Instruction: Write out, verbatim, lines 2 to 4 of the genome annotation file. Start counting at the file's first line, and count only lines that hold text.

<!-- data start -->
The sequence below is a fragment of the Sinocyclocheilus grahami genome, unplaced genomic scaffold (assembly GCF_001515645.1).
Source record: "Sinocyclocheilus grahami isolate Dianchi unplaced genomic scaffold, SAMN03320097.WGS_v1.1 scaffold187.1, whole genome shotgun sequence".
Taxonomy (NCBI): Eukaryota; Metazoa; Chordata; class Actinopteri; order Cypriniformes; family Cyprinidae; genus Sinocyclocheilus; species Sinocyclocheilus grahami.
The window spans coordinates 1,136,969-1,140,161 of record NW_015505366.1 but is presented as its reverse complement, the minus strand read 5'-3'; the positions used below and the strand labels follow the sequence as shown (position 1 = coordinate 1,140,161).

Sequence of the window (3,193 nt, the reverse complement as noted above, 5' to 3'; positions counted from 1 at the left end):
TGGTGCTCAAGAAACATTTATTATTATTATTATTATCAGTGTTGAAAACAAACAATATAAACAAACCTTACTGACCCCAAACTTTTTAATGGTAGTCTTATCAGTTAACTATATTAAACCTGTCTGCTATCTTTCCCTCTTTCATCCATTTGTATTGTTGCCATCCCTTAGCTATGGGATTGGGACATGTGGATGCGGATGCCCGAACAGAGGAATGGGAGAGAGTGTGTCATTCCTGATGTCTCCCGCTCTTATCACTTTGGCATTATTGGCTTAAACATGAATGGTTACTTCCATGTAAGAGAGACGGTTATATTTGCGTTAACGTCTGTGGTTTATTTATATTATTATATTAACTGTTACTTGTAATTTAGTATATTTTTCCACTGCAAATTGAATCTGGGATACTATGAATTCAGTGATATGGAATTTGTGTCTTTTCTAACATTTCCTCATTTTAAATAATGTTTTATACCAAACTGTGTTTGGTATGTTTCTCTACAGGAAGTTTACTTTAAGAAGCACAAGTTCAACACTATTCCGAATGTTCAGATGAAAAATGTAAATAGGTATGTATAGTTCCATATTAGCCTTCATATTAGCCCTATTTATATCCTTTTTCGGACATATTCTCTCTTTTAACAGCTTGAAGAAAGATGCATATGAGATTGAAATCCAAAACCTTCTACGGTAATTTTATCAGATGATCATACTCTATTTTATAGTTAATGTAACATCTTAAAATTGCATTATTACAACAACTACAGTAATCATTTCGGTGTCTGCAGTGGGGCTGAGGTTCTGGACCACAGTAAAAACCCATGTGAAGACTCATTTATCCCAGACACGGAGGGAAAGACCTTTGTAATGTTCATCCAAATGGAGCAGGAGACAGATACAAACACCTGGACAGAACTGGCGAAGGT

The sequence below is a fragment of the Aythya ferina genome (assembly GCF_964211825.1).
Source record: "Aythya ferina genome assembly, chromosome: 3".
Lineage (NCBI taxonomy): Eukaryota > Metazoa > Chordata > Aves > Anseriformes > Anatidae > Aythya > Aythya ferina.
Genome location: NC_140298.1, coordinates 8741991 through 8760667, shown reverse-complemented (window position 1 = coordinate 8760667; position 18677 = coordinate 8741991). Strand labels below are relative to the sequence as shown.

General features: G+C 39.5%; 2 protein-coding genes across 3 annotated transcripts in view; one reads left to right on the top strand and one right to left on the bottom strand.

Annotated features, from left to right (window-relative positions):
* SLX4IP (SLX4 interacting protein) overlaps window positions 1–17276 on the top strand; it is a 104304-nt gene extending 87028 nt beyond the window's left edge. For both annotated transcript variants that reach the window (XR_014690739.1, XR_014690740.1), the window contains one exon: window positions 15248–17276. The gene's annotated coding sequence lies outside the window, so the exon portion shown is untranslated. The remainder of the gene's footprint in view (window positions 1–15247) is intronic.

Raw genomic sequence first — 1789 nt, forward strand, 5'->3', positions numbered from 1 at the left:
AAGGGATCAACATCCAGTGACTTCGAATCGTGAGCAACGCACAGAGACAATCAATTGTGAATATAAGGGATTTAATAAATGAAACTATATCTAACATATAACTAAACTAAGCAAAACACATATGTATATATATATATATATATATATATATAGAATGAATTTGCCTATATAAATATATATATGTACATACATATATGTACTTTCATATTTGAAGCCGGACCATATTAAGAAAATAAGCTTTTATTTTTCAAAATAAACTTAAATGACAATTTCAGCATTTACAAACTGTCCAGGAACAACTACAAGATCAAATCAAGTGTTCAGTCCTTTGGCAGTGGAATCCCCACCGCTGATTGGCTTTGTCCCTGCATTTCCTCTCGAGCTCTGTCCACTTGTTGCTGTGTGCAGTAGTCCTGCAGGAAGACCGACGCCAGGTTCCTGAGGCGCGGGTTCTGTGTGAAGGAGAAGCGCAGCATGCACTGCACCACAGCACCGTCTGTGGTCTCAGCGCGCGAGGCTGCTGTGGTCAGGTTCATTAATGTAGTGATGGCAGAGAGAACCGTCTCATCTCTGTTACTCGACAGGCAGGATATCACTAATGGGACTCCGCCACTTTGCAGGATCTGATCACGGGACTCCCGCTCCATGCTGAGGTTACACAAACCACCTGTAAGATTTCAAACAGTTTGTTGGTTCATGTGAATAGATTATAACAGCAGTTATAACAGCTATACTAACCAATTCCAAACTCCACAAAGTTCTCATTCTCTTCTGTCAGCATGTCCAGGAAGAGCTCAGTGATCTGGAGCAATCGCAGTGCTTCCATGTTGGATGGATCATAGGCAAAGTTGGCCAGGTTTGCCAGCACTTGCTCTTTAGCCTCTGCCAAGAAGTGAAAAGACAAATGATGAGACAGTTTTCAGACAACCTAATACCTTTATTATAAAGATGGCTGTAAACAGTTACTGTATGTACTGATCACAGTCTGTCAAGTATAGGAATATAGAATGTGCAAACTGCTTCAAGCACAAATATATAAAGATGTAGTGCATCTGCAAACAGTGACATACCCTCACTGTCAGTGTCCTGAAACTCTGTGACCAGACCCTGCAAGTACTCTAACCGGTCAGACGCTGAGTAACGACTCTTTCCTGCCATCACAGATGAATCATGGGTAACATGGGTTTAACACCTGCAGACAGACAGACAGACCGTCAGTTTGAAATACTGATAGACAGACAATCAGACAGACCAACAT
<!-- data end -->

Source record: "Sinocyclocheilus grahami isolate Dianchi unplaced genomic scaffold, SAMN03320097.WGS_v1.1 scaffold187.1, whole genome shotgun sequence".
Taxonomy (NCBI): Eukaryota; Metazoa; Chordata; class Actinopteri; order Cypriniformes; family Cyprinidae; genus Sinocyclocheilus; species Sinocyclocheilus grahami.
The window spans coordinates 1,136,969-1,140,161 of record NW_015505366.1 but is presented as its reverse complement, the minus strand read 5'-3'; the positions used below and the strand labels follow the sequence as shown (position 1 = coordinate 1,140,161).